Health & Fitness

6 Signs You May Have Cataracts


Cataracts are a common eye condition as people age. They occur when the eye’s natural lens becomes cloudy, leading to vision problems. Early detection is key to managing cataracts effectively and preserving your vision. Understanding the signs of cataracts can help you seek timely medical advice. This blog discusses six common signs that may indicate the presence of cataracts. By being aware of these symptoms, you can take proactive steps to protect your eye health.

1. Causes of Cataracts

The answer to what causes cataracts is not simple, as they develop due to various factors. Aging is the most significant cause. As people age, the proteins in the eye’s lens can clump together, creating cloudy areas that impair vision. Other contributing factors include excessive exposure to ultraviolet (UV) radiation, smoking, and excessive alcohol consumption. Certain medical conditions like diabetes and prolonged use of corticosteroid medications can increase the risk of cataracts. If you have a family history of cataracts, you may be more likely to develop them. Eye injuries and previous eye surgeries can also lead to cataracts.

2. Blurry or Cloudy Vision

One of the most common signs of cataracts is blurry or cloudy vision. This symptom occurs as the lens of the eye becomes increasingly opaque, scattering light and making it difficult to see clearly. You might see your vision is like looking through a foggy window. This can affect your ability to perform everyday tasks such as reading, driving, or recognizing faces. Blurry or cloudy vision typically worsens over time as the cataract progresses. This symptom can develop in one or both eyes, and it may not be symmetrical. If you experience persistent blurry vision that does not improve with glasses or contact lenses, consult an eye care professional.

3. Difficulty Seeing at Night

Another sign of cataracts is having difficulty seeing at night. Cataracts can make it harder to see in low-light conditions. You might find it challenging to drive at night, as oncoming headlights and streetlights create glare and halos, making it difficult to see the road. Difficulty seeing at night can also affect other activities, such as walking in poorly lit areas or reading in dim light. If you notice that your night vision is deteriorating, it could be an indication of developing cataracts. An eye examination can help determine the cause of your night vision problems and allow for appropriate treatment to improve your overall vision quality.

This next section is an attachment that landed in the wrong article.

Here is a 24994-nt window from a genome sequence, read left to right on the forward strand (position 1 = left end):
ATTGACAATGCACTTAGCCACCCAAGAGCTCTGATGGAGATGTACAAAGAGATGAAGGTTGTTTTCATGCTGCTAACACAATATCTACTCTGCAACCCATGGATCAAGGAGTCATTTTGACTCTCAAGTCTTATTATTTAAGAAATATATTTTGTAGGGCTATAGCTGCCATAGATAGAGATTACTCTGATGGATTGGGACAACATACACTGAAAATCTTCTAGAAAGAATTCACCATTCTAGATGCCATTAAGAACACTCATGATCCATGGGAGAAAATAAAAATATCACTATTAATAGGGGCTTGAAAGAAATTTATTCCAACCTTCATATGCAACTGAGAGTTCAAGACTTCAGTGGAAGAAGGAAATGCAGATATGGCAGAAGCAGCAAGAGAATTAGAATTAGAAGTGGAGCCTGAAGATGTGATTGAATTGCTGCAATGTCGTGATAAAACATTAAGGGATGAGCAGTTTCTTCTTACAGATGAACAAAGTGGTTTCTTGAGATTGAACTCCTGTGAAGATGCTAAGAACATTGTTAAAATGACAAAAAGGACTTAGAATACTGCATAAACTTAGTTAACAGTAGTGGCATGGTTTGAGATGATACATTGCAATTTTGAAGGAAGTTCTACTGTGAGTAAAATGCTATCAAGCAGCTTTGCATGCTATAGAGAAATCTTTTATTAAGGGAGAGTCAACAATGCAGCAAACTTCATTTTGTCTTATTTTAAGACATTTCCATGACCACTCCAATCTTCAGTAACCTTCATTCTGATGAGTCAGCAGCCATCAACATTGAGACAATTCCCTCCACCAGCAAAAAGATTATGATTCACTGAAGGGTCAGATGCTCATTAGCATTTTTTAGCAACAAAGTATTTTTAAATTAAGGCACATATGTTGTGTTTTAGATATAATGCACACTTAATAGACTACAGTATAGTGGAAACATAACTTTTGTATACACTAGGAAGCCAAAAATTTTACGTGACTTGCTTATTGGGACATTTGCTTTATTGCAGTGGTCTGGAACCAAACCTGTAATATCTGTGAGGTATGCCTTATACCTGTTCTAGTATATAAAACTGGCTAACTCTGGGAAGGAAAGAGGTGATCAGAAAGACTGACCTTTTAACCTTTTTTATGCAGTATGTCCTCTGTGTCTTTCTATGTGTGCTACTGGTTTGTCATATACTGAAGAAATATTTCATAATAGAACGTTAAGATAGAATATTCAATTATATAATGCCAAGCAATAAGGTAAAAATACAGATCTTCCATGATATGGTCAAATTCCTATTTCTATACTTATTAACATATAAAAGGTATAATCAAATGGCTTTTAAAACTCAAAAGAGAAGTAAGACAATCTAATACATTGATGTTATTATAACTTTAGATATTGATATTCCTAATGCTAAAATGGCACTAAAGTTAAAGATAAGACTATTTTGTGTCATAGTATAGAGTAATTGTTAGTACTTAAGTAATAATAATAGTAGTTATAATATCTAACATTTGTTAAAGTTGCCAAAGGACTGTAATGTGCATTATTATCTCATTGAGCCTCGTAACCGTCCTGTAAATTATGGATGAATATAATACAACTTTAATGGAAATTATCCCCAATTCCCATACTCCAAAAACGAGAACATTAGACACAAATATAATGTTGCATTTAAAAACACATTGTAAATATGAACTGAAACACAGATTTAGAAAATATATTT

4. Sensitivity to Light and Glare

Increased sensitivity to light and glare is another common symptom of cataracts. Bright sunlight, indoor lighting, and headlights can cause discomfort and make it difficult to see. You might find yourself squinting or needing to wear sunglasses more frequently to reduce the glare. This can interfere with your daily activities and reduce your quality of life. Sensitivity to light and glare occurs because cataracts cause the lens to scatter light entering the eye, creating glare and reducing contrast. If you experience these symptoms, seek an eye examination to determine the cause. Proper diagnosis and treatment can help alleviate the discomfort associated with light sensitivity and improve your vision.

5. Frequent Changes in Prescription Glasses or Contact Lenses

If you find that your prescription for glasses or contact lenses is changing more frequently than usual, it could be a sign of cataracts. As cataracts develop, they can cause fluctuations in your vision. You might notice that your current glasses or contact lenses no longer provide clear vision. These frequent changes can be frustrating and costly. It’s important to monitor how often you need to update your prescription and discuss these changes with your eye care professional. If cataracts are the underlying cause, addressing them through appropriate treatment can stabilize your vision and reduce the need for frequent prescription changes.

6. Fading or Yellowing of Colors

Cataracts can cause colors to appear faded or yellowed. This symptom occurs because the cloudy lens filters and scatters light, leading to a dull and discolored perception of the world around you. You might notice that whites appear more yellow and bright colors look less intense. This can impact activities that rely on color differentiation, such as cooking, choosing clothing, or engaging in creative projects. Fading or yellowing of colors can also make everyday tasks less enjoyable. If you experience changes in how you perceive colors, have your eyes examined.


Recognizing the signs of cataracts early can help you seek timely medical advice and treatment. Blurry or cloudy vision, difficulty seeing at night, and increased sensitivity to light and glare are common indicators. Frequent changes in prescription glasses or contact lenses and the fading or yellowing of colors can also signal the presence of cataracts. Understanding the causes of cataracts, such as aging, UV exposure, and certain medical conditions, can help you take preventive measures. If you notice any of these symptoms, schedule an eye examination to determine the cause and discuss treatment options.

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